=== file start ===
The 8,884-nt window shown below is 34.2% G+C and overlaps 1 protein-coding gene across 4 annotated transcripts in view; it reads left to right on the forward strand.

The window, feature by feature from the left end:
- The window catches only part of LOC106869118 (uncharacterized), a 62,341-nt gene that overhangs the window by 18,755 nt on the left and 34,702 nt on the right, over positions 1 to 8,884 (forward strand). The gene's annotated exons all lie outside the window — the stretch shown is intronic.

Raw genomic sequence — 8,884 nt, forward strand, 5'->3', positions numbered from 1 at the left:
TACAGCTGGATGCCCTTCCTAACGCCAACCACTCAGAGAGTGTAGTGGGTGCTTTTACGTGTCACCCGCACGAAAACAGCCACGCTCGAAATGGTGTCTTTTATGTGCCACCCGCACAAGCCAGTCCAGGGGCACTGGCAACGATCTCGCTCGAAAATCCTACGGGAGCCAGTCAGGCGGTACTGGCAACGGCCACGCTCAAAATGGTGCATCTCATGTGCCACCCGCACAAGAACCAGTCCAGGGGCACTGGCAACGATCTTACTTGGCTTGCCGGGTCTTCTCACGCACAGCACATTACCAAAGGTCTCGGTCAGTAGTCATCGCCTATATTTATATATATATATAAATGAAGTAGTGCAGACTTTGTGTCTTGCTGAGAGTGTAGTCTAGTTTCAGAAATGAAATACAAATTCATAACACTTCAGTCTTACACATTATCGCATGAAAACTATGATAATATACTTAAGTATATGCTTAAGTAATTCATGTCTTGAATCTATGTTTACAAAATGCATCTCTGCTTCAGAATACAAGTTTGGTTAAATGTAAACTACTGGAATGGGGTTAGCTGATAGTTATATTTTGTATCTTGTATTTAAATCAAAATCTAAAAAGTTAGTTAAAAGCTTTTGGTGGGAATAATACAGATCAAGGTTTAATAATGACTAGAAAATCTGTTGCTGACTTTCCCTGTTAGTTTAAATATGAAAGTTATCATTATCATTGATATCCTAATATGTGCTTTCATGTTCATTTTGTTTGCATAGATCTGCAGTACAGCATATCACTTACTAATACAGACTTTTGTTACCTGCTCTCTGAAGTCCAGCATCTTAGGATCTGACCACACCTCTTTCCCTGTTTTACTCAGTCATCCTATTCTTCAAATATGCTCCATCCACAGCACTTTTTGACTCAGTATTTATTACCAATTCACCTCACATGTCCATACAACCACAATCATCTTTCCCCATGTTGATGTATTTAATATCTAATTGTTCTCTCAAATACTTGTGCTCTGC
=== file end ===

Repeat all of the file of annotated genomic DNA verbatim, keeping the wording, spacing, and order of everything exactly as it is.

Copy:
The 8,884-nt window shown below is 34.2% G+C and overlaps 1 protein-coding gene across 4 annotated transcripts in view; it reads left to right on the forward strand.

The window, feature by feature from the left end:
- The window catches only part of LOC106869118 (uncharacterized), a 62,341-nt gene that overhangs the window by 18,755 nt on the left and 34,702 nt on the right, over positions 1 to 8,884 (forward strand). The gene's annotated exons all lie outside the window — the stretch shown is intronic.

Raw genomic sequence — 8,884 nt, forward strand, 5'->3', positions numbered from 1 at the left:
TACAGCTGGATGCCCTTCCTAACGCCAACCACTCAGAGAGTGTAGTGGGTGCTTTTACGTGTCACCCGCACGAAAACAGCCACGCTCGAAATGGTGTCTTTTATGTGCCACCCGCACAAGCCAGTCCAGGGGCACTGGCAACGATCTCGCTCGAAAATCCTACGGGAGCCAGTCAGGCGGTACTGGCAACGGCCACGCTCAAAATGGTGCATCTCATGTGCCACCCGCACAAGAACCAGTCCAGGGGCACTGGCAACGATCTTACTTGGCTTGCCGGGTCTTCTCACGCACAGCACATTACCAAAGGTCTCGGTCAGTAGTCATCGCCTATATTTATATATATATATAAATGAAGTAGTGCAGACTTTGTGTCTTGCTGAGAGTGTAGTCTAGTTTCAGAAATGAAATACAAATTCATAACACTTCAGTCTTACACATTATCGCATGAAAACTATGATAATATACTTAAGTATATGCTTAAGTAATTCATGTCTTGAATCTATGTTTACAAAATGCATCTCTGCTTCAGAATACAAGTTTGGTTAAATGTAAACTACTGGAATGGGGTTAGCTGATAGTTATATTTTGTATCTTGTATTTAAATCAAAATCTAAAAAGTTAGTTAAAAGCTTTTGGTGGGAATAATACAGATCAAGGTTTAATAATGACTAGAAAATCTGTTGCTGACTTTCCCTGTTAGTTTAAATATGAAAGTTATCATTATCATTGATATCCTAATATGTGCTTTCATGTTCATTTTGTTTGCATAGATCTGCAGTACAGCATATCACTTACTAATACAGACTTTTGTTACCTGCTCTCTGAAGTCCAGCATCTTAGGATCTGACCACACCTCTTTCCCTGTTTTACTCAGTCATCCTATTCTTCAAATATGCTCCATCCACAGCACTTTTTGACTCAGTATTTATTACCAATTCACCTCACATGTCCATACAACCACAATCATCTTTCCCCATGTTGATGTATTTAATATCTAATTGTTCTCTCAAATACTTGTGCTCTGC